In writing about all of the hype surrounding MOOCs, I saw this photo entitled “University Classroom of the Future.”
From instructional television in the 1950s through updated versions of “distance education, “a professor professing in front of a camera is familiar and surely will dominate many of the newly established platforms (e.g., Coursera, Udacity, edX). Whether it will be the “University Classroom of the Future,” I cannot say for sure. But the photo makes the professor front and center in teaching content and skills.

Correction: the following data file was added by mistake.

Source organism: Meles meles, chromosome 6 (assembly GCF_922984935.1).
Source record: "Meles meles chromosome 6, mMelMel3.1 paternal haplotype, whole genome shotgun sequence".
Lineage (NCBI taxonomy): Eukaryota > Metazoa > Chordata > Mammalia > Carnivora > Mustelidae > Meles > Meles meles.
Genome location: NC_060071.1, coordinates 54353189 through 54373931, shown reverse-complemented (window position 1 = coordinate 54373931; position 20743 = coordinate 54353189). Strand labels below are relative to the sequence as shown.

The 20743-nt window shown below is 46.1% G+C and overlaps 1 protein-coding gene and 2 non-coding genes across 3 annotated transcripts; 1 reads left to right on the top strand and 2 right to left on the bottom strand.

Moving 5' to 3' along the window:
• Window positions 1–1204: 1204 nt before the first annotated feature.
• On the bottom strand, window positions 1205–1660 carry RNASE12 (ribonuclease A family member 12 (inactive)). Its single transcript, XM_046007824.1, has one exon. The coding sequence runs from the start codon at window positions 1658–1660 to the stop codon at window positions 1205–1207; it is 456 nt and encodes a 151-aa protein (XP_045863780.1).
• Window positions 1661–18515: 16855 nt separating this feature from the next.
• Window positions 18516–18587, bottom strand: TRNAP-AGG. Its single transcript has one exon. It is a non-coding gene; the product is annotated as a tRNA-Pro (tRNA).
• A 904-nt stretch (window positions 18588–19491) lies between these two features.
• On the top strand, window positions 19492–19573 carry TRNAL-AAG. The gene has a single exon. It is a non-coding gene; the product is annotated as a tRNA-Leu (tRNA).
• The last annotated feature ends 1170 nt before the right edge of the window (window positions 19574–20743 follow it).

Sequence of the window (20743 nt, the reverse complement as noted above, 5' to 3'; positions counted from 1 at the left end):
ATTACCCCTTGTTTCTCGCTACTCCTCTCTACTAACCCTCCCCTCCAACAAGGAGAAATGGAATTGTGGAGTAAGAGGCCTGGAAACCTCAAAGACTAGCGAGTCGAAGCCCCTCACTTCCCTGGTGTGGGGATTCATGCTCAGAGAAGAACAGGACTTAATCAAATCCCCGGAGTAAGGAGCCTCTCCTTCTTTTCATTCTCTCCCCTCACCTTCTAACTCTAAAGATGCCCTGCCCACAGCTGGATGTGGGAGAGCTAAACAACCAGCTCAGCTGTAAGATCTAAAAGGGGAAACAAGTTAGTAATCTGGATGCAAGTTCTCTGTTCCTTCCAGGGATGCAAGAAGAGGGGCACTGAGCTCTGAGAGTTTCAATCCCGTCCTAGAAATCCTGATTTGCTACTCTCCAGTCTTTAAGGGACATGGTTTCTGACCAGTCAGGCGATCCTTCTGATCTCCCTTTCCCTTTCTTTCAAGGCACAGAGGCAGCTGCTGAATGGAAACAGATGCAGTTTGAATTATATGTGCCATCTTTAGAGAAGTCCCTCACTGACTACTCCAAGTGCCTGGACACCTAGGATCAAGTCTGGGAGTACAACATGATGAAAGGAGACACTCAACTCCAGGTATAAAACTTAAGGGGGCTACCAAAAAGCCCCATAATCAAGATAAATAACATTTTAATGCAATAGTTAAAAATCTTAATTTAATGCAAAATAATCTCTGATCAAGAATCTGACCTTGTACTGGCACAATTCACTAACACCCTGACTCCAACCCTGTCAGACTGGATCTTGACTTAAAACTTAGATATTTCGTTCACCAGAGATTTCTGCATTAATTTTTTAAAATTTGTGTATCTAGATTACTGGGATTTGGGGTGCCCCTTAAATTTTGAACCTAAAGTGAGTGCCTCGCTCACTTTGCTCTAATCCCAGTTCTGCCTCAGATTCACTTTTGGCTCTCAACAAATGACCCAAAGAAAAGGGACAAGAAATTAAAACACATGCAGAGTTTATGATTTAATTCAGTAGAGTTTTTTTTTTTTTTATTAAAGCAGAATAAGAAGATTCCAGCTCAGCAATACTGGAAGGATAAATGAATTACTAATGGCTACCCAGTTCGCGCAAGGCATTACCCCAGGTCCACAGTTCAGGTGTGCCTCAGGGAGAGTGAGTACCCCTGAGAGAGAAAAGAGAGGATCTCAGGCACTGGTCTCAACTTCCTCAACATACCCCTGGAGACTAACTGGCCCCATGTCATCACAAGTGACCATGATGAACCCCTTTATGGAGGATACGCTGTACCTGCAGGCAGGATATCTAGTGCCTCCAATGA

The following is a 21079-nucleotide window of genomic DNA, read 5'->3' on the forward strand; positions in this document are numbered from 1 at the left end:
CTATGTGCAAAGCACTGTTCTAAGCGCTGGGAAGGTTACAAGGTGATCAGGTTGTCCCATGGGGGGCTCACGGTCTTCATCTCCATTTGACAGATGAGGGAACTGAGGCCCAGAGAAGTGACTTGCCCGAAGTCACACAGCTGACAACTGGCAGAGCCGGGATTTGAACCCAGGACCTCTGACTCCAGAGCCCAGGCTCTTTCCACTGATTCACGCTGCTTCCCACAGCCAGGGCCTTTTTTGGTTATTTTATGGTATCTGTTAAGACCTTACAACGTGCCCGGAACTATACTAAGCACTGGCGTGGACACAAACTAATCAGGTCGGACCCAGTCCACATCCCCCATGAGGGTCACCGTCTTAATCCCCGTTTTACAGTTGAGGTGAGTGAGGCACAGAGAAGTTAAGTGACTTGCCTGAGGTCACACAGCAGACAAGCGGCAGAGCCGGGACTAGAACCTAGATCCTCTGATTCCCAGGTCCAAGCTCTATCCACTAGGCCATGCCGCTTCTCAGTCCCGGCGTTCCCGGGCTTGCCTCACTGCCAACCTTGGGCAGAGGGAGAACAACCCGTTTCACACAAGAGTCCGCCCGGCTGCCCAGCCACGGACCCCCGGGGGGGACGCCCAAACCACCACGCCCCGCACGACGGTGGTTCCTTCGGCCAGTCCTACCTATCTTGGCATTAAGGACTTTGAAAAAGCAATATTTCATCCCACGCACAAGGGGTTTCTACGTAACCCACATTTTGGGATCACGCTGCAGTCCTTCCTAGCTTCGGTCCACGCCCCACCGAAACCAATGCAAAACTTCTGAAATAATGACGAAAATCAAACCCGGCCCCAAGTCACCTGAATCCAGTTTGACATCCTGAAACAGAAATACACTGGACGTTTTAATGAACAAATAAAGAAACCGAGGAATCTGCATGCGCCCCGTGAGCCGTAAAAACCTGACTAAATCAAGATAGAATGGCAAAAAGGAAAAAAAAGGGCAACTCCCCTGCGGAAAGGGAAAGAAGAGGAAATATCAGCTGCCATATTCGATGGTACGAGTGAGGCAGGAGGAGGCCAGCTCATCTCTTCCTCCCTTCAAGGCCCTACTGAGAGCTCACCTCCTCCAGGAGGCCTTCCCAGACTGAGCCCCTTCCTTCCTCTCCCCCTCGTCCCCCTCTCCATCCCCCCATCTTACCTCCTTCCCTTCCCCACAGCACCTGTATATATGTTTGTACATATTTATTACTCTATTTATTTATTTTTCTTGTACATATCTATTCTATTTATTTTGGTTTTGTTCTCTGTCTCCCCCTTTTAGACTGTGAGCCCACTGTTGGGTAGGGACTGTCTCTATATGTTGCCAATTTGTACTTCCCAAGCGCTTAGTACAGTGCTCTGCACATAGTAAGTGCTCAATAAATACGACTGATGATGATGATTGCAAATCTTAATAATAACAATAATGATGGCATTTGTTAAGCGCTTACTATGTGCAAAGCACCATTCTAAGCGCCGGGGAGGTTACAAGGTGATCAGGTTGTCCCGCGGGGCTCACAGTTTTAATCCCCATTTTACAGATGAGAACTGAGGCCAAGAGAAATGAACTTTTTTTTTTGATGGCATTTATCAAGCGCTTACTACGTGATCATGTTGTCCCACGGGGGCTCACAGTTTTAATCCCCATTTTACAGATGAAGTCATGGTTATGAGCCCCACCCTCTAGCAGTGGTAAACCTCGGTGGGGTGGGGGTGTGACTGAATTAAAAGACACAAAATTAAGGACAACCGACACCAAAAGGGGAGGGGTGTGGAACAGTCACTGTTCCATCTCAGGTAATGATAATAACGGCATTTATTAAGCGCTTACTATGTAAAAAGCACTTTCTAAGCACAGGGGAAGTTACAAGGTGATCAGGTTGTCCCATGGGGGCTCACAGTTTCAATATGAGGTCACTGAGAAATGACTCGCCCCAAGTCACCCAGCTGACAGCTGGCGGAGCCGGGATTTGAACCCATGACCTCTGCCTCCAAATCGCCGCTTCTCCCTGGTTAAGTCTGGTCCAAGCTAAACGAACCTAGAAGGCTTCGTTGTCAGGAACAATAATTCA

The prevailing version of MOOCs offers traditional, technology-enriched teacher-centered instruction, that is, lecturing to large groups of people, asking occasional questions, online discussion sections, and multiple-choice questions on exams. Such MOOCs possess advantages of efficiency in delivering information especially in particular subjects (e.g. procedural knowledge in computer science). Computer science departments at Stanford, MIT, and Harvard launched the initial MOOC offerings, not the Humanities, social sciences…
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